Why it was so good: M.C. Taylor and a top-notch band, which included members of the Black Twig Pickers and William Tyler, rendered the smooth trip through American sound of his new LP Poor Moon into an amazingly potent live force. The ensemble was tight, allowing each player in the seven-piece band to shine through wonderfully.
Signature moment: William Tyler’s guitar fills were a delight, filling in gaps in creative bursts without ever overshadowing the songs or the other instrumentalists.
9. Naked Gods – Legitimate Business – Greensboro, N.C.
Why it was so good: The tempered Wilco-meets-Dinosaur Jr rock of their LP No Jams explodes live, and never more intensely than at this gem of a Thursday night gig. Guitars bent tones in wondrously stoned harmonies as choruses were transformed into shouted exhultations. Rock ‘n’ roll energy doesn’t come any more pure and powerful.
Signature moment: Singer Seth Sullivan beating the heck out of his tambourine and letting his eyes roll back during the ridiculously tight guitar work on “Shaq & Diane.”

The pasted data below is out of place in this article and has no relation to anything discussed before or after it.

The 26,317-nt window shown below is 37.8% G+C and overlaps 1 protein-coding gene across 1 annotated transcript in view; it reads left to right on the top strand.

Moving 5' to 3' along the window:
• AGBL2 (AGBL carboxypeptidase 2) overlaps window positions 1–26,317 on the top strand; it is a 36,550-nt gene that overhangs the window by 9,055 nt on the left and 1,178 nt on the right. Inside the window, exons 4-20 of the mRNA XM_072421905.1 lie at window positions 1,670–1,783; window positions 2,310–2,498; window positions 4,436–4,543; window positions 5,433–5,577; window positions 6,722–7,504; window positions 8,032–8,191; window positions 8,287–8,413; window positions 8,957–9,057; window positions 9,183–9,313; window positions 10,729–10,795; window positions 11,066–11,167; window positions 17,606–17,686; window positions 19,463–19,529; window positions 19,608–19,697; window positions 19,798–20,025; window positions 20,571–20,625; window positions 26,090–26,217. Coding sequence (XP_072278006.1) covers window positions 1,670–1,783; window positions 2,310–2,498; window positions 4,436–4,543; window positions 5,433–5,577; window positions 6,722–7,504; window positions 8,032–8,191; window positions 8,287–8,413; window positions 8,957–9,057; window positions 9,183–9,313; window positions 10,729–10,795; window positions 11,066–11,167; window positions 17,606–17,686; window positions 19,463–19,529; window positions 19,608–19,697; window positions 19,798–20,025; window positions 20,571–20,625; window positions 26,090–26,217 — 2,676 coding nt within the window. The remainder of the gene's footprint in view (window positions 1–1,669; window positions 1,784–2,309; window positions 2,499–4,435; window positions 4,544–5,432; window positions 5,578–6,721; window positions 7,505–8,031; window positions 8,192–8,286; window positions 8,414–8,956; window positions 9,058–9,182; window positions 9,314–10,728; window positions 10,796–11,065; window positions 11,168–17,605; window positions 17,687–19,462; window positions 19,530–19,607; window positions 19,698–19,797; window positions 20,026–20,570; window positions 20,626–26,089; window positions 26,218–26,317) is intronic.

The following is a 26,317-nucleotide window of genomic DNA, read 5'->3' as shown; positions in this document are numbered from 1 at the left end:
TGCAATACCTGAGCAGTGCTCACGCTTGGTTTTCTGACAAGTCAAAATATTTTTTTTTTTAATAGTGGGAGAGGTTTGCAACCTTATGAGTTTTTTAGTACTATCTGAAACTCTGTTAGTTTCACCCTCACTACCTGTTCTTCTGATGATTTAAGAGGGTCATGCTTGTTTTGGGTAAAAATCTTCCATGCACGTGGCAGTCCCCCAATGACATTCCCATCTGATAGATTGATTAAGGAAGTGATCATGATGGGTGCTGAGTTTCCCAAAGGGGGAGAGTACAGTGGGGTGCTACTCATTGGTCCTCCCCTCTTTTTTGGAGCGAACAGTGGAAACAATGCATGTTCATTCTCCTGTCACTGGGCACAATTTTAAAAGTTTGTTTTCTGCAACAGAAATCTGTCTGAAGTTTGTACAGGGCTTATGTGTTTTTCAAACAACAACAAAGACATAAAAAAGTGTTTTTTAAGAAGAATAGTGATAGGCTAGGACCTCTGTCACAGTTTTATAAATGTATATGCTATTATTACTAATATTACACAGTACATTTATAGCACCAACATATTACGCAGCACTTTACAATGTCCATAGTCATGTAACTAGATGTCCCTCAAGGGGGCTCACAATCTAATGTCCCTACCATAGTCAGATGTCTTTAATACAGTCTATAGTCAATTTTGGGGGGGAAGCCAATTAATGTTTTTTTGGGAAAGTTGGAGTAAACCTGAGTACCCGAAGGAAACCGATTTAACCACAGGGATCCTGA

10. Thee Oh Sees – Krankies Coffee – Winston-Salem, N.C.
Why it was so good: This set was raucous in all the best ways. Thee Oh Sees’ fuzzed-out psych rock was rough but fluid, roaring down catchy pathways with staggering dexterity. The crowd responded in kind, erupting in a jubilant mosh pit that consumed most of the venue.
Signature moment: Running to the back of the club for a much needed glass of water and looking on at the writhing crowd. I’ve seen few audiences so excited.
Apache Dropout – Deep South, Hopscotch Music Festival – Raleigh, N.C.
Brain F≠ – Slim’s, Hopscotch Music Festival – Raleigh, N.C.
Gunn-Truscinski Duo – The Pour House, Hopscotch Music Festival – Raleigh, N.C.
Frank Fairfield – Flanders Gallery, Hopscotch Music Festival – Raleigh, N.C.
Fucked Up – Kings – Raleigh, N.C.
Mikal Cronin – Duke Coffeehouse – Durham, N.C.
Nobunny – Cat’s Cradle – Carrboro, N.C.
Reigning Sound (New Year’s Eve) – Grey Eagle – Asheville, N.C.
Sharon Jones and the Dap Kings – Shakori Hills Grassroots Festival – Pittsboro, N.C.
Sidi Toure – Shakori Hills Grassroots Festival – Pittsboro, N.C.
Whatever Brains (LP Release) – Kings – Raleigh, N.C.
William Tyler and Wooden Wand – The Pour House, Hopscotch Music Festival – Raleigh, N.C.
Our look back at 2011 continues with input from Churchkey co-founder Steve Jones. Here are his top ten favorite records from the last year:
1. Mount Moriah – Mount Moriah (Holidays for Quince)
2. Kurt Vile – Smoke Ring For My Halo (Matador)
3. Fucked Up – David Comes To Life (Matador)
4. The War On Drugs – Slave Ambient (Secretly Canadian)
5. Ty Segall – Goodbye Bread (Drag City)
6. Apex Manor – The Year of Magical Drinking (Merge)
7. King Louie’s Missing Monuments – Painted White (Douchemaster)
8. Black Lips – Arabia Mountain (Vice)
9. Jacuzzi Boys – Glazin’ (Hardly Art)
10. Telekinesis – 12 Desperate Straight Lines (Merge)